Missing the Final Flight

Imagining the plight of thousands of panic-stricken people abandoned at the airport in Kabul is almost too tragic to comprehend. Some were American citizens. Others that served with us during the past 20 years are now facing the threat of death at the hands of the Taliban. It appears the current reports coming out Washington, D.C. have greatly understated the number of people left behind. 

Those words, “left behind,” resonate with the words of Jesus in the Gospels. Jesus, however, was warning about missing another final flight. Whether you or I depart this life via physical death or the glorious return of Jesus Christ, it is imperative that we be ready. That we don’t miss the final flight.

A couple of days ago as I was reading the Bible lyrics from a very old County Music song tumbled back into my mind: “How many, how many, I wonder? But I really don’t want to know.” The artist was wondering how many other people claimed to have loved him or her. 

It was reading and meditating on Psalm 1 that triggered a thought about how many professing Christians are truly authentic Christ-followers. The person whose life is based upon God’s Word is distinguished from those who choose to live their own way or by some other religion or philosophy. Choosing to follow God’s way will change our lifestyle—and our future destination.

For me, the question is simply this: How many friends and acquaintances are prepared for the final flight? How many are truly prepared if Christ was to return today? Tomorrow? 

Missing the last flight out of Kabul was tragic. Missing the “final flight” out of this world will be eternally tragic. Some that were stranded in Kabul waited too long to get to the airport with visas and tickets in hand. Some were at the airport on time, but without proper documentation they were turned away at the boarding gate. Many of these that were left behind now face potential persecution or even death.

When Jesus returns or the death angel comes for you and me, will we be ready? One fact is rigid: there is only one way to heaven—to God—and that is through Jesus Christ. Jesus said, “I (myself and no other) am the way, the truth and the life. Nobody comes (can come) to the Father except through me.” Those are very strong, exclusive words. I’m sorry, but there is no way to put a positive spin on them and make them less severe or more inclusive.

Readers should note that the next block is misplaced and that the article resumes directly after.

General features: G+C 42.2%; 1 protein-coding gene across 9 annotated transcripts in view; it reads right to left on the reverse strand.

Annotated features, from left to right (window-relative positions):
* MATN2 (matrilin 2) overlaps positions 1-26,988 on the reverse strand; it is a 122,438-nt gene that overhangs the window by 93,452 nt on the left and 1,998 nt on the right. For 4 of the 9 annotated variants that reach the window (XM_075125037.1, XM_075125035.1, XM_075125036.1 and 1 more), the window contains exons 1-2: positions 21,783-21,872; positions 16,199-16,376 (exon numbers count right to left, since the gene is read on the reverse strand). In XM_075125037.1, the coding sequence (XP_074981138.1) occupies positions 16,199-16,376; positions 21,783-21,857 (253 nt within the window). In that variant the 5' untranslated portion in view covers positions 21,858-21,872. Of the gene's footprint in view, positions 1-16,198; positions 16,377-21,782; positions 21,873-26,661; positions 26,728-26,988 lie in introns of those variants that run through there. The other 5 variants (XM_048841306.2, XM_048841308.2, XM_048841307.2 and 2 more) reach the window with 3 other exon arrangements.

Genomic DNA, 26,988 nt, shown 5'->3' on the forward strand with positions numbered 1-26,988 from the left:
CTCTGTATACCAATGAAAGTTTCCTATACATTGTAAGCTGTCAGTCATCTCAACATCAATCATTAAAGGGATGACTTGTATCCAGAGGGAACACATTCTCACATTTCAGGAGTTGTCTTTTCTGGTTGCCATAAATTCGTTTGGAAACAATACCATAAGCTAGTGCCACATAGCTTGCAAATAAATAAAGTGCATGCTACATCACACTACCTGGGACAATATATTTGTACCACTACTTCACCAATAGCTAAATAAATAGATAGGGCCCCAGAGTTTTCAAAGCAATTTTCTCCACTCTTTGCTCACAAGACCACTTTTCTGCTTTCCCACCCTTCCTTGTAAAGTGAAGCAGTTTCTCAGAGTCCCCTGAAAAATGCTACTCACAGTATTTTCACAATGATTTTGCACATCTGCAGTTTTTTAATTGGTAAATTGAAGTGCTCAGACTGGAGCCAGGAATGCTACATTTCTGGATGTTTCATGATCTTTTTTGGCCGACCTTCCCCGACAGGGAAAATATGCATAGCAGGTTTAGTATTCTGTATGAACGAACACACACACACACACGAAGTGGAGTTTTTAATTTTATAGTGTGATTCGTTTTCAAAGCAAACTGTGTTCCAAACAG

The key is to understand and accept Jesus’ words and warnings. He, Himself, is the one and only route to heaven. He is—or has provided—the boarding pass through His sacrificial death and resurrection. If and when I believe this truth and accept (submit to) Jesus, He grants the right to join God’s family. Believing and trusting in Jesus not only changes our future destination and our present identity but will change our worldview and values—our code of ethics, priorities and life purpose.

It is not ours to judge whether another person truly believes in and trusts Jesus. I am responsible for myself. But we can look for evidence or fruit of a changed life in a professing Christian. If we do so, and discover little or no evidence of authenticity, it behooves us to encourage, even warn, them to test their own claim to faith. 

It’s not enough to listen to God’s Word or read it without putting it to practice. To do that is like a foolish person building his home on shifting sand. (Matthew 7:24-27) Jesus accused the Pharisees of reading and teaching God’s Law without obeying it. (Matthew 23:1-12.)

Self deception is so subtle, especially living in our materialistic culture.  Consider Jesus’ warnings: